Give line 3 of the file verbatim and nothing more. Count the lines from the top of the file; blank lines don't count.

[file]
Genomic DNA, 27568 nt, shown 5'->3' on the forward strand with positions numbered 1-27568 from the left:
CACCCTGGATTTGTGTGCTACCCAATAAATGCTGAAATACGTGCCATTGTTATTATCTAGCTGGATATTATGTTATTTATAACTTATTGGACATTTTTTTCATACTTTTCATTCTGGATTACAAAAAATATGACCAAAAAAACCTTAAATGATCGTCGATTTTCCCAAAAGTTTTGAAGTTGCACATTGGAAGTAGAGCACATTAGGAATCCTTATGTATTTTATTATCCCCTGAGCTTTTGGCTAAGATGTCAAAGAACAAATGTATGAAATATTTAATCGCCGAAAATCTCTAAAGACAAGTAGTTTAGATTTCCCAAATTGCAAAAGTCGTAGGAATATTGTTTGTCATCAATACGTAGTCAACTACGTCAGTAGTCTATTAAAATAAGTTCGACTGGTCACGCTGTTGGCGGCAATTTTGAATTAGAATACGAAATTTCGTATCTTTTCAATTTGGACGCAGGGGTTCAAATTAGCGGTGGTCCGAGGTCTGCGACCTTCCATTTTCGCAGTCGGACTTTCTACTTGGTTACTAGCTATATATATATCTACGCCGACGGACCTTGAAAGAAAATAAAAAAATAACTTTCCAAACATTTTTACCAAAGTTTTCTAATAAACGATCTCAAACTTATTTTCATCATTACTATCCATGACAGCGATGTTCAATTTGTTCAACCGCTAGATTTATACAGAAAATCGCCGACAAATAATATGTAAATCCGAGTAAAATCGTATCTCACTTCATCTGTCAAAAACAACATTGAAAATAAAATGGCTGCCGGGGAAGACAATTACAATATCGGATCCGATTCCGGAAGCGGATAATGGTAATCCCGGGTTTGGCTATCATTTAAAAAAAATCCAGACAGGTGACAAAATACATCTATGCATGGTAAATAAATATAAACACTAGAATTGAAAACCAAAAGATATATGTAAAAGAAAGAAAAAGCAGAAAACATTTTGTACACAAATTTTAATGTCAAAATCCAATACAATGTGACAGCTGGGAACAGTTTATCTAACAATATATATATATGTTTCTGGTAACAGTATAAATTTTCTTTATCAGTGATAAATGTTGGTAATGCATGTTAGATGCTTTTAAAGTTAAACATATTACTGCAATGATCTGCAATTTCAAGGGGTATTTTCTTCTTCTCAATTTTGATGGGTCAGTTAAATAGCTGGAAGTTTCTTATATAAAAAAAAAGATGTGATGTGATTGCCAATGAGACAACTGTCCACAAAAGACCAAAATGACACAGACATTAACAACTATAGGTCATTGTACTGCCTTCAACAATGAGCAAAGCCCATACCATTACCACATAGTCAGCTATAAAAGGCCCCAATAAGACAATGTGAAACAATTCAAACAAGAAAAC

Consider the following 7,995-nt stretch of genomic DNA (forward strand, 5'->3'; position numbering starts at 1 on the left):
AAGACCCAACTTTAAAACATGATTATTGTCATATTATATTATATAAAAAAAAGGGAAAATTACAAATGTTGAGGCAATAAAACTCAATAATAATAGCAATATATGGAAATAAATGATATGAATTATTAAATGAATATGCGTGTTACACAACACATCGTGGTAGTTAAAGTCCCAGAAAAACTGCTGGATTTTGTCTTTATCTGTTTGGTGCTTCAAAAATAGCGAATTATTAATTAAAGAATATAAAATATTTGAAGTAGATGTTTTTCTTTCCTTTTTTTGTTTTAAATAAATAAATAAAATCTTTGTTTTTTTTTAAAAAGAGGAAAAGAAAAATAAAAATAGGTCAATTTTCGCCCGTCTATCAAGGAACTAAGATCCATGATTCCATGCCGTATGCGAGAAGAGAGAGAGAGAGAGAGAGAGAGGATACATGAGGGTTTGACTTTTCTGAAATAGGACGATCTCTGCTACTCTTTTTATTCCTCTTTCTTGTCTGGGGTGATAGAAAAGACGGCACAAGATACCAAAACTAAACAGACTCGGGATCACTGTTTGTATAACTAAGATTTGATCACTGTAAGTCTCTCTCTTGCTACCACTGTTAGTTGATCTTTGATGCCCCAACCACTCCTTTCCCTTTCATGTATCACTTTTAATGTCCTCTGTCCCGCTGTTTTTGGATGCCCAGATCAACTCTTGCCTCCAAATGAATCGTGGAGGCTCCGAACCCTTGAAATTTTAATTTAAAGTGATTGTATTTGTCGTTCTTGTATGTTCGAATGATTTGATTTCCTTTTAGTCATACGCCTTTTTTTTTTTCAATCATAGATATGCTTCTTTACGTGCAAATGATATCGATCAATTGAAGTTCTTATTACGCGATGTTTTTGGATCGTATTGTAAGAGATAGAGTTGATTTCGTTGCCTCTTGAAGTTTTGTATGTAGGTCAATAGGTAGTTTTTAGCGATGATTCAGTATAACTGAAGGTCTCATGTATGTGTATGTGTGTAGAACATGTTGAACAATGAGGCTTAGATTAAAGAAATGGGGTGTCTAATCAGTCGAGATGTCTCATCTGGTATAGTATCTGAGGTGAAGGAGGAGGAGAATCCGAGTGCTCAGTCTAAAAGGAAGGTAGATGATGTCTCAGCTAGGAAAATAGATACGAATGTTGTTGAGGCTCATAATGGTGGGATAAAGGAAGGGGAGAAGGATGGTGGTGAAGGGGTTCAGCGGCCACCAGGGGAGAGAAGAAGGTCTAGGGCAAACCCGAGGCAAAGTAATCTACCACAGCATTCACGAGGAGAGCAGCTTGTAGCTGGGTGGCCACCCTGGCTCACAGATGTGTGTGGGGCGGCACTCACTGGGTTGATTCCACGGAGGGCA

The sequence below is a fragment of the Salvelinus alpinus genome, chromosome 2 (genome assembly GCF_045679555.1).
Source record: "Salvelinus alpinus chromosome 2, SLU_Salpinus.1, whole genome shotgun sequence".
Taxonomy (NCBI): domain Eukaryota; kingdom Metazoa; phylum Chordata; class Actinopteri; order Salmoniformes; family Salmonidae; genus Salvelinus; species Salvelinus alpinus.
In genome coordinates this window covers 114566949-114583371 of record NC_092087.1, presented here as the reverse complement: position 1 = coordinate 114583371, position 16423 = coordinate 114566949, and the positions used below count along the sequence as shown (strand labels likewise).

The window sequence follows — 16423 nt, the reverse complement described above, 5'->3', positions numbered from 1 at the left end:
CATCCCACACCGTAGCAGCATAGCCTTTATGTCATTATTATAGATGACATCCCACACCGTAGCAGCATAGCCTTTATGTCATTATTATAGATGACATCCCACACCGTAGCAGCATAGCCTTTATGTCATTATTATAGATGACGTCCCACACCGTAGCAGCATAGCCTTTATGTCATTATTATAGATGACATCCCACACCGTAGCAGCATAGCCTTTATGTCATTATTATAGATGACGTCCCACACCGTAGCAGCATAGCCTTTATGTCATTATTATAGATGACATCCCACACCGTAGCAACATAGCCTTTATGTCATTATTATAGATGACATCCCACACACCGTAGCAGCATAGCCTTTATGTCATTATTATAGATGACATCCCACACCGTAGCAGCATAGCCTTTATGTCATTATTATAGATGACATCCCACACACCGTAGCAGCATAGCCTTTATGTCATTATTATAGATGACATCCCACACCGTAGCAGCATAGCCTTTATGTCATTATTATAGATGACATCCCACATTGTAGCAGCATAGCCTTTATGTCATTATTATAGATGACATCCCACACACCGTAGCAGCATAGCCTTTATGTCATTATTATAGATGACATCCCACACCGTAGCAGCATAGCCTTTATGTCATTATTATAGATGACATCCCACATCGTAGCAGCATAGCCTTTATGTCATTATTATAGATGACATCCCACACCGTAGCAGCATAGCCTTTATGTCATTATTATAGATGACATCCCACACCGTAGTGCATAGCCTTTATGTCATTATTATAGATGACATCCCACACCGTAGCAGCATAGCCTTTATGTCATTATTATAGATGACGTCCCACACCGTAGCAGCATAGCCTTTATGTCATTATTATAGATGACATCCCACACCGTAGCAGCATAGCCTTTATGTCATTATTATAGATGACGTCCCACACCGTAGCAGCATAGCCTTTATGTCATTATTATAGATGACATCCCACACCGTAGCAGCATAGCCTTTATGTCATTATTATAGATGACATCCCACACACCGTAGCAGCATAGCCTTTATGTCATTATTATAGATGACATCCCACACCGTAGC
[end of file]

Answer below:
Consider the following 7,995-nt stretch of genomic DNA (forward strand, 5'->3'; position numbering starts at 1 on the left):